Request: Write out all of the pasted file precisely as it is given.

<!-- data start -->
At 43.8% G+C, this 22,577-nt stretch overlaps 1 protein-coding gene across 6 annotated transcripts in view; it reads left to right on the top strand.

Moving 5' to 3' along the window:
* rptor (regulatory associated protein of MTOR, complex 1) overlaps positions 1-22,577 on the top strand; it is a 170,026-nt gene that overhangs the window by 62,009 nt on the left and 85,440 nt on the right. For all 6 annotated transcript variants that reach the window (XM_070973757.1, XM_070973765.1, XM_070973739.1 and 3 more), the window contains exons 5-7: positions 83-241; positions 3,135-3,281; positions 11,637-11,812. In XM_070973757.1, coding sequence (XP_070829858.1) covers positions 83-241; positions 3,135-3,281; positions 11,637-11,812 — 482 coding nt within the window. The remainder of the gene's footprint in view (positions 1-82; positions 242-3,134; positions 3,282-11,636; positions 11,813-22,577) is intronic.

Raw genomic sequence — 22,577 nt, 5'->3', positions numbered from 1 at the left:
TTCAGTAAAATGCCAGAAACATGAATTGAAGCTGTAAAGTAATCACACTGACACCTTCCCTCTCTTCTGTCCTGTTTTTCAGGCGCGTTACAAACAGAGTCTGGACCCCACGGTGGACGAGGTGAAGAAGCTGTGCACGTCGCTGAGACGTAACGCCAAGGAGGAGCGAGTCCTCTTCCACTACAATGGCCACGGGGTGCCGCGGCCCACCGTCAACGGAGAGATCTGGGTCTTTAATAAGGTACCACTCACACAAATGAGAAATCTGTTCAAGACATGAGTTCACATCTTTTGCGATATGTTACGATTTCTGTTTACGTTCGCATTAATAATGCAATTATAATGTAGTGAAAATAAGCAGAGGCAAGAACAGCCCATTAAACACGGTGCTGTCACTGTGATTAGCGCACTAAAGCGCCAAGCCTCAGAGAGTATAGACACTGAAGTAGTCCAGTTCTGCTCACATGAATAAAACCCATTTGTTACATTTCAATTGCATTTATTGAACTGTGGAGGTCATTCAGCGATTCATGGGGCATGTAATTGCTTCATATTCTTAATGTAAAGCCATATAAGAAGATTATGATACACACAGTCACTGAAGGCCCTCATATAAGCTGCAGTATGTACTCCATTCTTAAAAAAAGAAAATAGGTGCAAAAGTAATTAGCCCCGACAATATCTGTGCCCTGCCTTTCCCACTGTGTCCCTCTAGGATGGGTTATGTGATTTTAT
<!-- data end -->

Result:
At 43.8% G+C, this 22,577-nt stretch overlaps 1 protein-coding gene across 6 annotated transcripts in view; it reads left to right on the top strand.

Moving 5' to 3' along the window:
* rptor (regulatory associated protein of MTOR, complex 1) overlaps positions 1-22,577 on the top strand; it is a 170,026-nt gene that overhangs the window by 62,009 nt on the left and 85,440 nt on the right. For all 6 annotated transcript variants that reach the window (XM_070973757.1, XM_070973765.1, XM_070973739.1 and 3 more), the window contains exons 5-7: positions 83-241; positions 3,135-3,281; positions 11,637-11,812. In XM_070973757.1, coding sequence (XP_070829858.1) covers positions 83-241; positions 3,135-3,281; positions 11,637-11,812 — 482 coding nt within the window. The remainder of the gene's footprint in view (positions 1-82; positions 242-3,134; positions 3,282-11,636; positions 11,813-22,577) is intronic.

Raw genomic sequence — 22,577 nt, 5'->3', positions numbered from 1 at the left:
TTCAGTAAAATGCCAGAAACATGAATTGAAGCTGTAAAGTAATCACACTGACACCTTCCCTCTCTTCTGTCCTGTTTTTCAGGCGCGTTACAAACAGAGTCTGGACCCCACGGTGGACGAGGTGAAGAAGCTGTGCACGTCGCTGAGACGTAACGCCAAGGAGGAGCGAGTCCTCTTCCACTACAATGGCCACGGGGTGCCGCGGCCCACCGTCAACGGAGAGATCTGGGTCTTTAATAAGGTACCACTCACACAAATGAGAAATCTGTTCAAGACATGAGTTCACATCTTTTGCGATATGTTACGATTTCTGTTTACGTTCGCATTAATAATGCAATTATAATGTAGTGAAAATAAGCAGAGGCAAGAACAGCCCATTAAACACGGTGCTGTCACTGTGATTAGCGCACTAAAGCGCCAAGCCTCAGAGAGTATAGACACTGAAGTAGTCCAGTTCTGCTCACATGAATAAAACCCATTTGTTACATTTCAATTGCATTTATTGAACTGTGGAGGTCATTCAGCGATTCATGGGGCATGTAATTGCTTCATATTCTTAATGTAAAGCCATATAAGAAGATTATGATACACACAGTCACTGAAGGCCCTCATATAAGCTGCAGTATGTACTCCATTCTTAAAAAAAGAAAATAGGTGCAAAAGTAATTAGCCCCGACAATATCTGTGCCCTGCCTTTCCCACTGTGTCCCTCTAGGATGGGTTATGTGATTTTAT